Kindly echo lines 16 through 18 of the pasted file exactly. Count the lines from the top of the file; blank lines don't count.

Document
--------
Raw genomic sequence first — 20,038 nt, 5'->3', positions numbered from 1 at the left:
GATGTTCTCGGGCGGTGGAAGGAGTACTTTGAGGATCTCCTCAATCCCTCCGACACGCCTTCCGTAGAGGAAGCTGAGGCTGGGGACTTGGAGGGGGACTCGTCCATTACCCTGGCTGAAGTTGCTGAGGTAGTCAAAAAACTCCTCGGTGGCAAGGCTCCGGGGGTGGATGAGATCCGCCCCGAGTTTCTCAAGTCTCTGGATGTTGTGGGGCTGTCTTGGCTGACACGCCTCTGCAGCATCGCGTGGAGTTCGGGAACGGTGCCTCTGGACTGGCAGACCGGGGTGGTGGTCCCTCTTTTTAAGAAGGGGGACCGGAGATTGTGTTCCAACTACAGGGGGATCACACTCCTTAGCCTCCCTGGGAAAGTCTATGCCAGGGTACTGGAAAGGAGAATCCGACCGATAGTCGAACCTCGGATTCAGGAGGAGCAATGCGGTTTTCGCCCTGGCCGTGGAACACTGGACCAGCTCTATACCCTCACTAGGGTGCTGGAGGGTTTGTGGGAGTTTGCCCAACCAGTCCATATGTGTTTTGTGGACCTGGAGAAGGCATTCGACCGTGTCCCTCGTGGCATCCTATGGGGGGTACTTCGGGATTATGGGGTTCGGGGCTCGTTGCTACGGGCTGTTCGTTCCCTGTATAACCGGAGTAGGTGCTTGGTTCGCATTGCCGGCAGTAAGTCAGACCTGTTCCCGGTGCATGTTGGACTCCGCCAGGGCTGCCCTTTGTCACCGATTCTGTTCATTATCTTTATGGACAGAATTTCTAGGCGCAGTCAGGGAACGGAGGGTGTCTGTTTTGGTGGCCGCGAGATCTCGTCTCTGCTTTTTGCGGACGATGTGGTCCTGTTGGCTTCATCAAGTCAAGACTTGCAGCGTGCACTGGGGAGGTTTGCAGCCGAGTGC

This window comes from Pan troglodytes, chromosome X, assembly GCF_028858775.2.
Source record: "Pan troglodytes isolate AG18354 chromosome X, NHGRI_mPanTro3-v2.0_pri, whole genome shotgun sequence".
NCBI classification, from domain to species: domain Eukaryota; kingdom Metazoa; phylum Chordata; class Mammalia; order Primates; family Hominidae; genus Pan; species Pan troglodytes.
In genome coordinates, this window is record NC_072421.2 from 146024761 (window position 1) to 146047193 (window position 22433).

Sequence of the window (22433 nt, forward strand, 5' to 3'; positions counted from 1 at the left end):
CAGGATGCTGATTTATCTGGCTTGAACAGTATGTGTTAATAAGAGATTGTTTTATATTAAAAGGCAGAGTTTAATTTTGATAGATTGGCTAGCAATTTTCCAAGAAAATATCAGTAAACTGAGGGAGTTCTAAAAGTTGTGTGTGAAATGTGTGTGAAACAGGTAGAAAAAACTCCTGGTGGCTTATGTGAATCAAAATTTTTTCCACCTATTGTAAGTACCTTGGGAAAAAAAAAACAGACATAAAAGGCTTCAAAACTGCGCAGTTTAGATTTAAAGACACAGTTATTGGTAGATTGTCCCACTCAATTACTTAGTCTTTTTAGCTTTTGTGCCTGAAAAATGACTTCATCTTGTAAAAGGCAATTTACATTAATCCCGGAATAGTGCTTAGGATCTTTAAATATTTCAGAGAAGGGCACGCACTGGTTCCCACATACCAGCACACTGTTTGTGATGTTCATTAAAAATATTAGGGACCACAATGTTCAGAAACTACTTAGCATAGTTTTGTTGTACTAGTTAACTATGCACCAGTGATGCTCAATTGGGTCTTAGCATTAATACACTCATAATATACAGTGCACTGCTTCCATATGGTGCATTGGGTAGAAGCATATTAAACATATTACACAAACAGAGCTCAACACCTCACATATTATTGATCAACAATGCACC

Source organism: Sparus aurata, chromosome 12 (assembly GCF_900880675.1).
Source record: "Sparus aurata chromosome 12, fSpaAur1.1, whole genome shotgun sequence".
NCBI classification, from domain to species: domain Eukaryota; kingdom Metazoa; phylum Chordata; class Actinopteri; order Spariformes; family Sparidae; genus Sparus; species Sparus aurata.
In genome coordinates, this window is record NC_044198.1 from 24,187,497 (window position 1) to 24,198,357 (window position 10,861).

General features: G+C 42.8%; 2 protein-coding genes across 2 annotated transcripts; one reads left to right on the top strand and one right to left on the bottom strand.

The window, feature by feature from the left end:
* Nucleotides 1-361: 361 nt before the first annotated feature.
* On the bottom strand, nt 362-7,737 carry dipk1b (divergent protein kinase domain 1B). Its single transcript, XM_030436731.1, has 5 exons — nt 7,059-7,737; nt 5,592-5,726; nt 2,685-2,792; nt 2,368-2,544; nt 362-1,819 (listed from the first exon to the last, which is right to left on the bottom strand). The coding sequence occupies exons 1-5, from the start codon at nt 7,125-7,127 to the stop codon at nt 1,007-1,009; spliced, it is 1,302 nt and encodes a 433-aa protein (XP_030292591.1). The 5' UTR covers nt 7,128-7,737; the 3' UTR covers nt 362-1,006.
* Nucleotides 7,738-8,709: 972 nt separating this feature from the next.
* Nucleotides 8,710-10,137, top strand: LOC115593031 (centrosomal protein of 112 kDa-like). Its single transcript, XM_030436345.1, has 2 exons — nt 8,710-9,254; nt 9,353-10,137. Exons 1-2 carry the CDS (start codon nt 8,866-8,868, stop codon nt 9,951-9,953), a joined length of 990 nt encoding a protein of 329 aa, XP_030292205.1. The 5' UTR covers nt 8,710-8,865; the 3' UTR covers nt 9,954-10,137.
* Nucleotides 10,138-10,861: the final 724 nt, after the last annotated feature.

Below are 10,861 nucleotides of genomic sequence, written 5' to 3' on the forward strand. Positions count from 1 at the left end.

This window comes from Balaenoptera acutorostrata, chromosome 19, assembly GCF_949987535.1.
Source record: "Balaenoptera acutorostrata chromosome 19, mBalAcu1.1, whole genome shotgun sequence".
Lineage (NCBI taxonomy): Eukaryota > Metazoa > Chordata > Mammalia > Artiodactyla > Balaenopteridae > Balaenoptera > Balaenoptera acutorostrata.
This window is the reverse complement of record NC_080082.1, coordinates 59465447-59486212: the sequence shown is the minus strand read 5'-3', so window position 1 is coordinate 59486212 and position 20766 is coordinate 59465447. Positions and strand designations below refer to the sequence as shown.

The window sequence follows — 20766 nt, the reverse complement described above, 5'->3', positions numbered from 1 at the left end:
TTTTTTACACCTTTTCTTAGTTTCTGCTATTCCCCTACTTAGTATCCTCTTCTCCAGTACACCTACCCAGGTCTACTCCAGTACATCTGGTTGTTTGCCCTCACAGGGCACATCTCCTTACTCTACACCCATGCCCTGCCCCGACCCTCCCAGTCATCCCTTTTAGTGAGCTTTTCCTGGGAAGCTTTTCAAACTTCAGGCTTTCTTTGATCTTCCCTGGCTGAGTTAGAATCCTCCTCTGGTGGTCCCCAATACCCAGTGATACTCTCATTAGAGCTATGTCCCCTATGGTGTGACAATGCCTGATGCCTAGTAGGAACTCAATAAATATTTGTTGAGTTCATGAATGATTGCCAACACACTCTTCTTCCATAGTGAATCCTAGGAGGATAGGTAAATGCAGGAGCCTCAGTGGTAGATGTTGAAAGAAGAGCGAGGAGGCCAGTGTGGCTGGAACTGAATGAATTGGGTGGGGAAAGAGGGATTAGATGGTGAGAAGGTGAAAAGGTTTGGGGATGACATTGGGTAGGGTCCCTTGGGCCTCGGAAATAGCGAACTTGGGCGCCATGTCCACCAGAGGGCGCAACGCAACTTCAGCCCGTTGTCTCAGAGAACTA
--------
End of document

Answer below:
* On the bottom strand, nt 362-7,737 carry dipk1b (divergent protein kinase domain 1B). Its single transcript, XM_030436731.1, has 5 exons — nt 7,059-7,737; nt 5,592-5,726; nt 2,685-2,792; nt 2,368-2,544; nt 362-1,819 (listed from the first exon to the last, which is right to left on the bottom strand). The coding sequence occupies exons 1-5, from the start codon at nt 7,125-7,127 to the stop codon at nt 1,007-1,009; spliced, it is 1,302 nt and encodes a 433-aa protein (XP_030292591.1). The 5' UTR covers nt 7,128-7,737; the 3' UTR covers nt 362-1,006.
* Nucleotides 7,738-8,709: 972 nt separating this feature from the next.
* Nucleotides 8,710-10,137, top strand: LOC115593031 (centrosomal protein of 112 kDa-like). Its single transcript, XM_030436345.1, has 2 exons — nt 8,710-9,254; nt 9,353-10,137. Exons 1-2 carry the CDS (start codon nt 8,866-8,868, stop codon nt 9,951-9,953), a joined length of 990 nt encoding a protein of 329 aa, XP_030292205.1. The 5' UTR covers nt 8,710-8,865; the 3' UTR covers nt 9,954-10,137.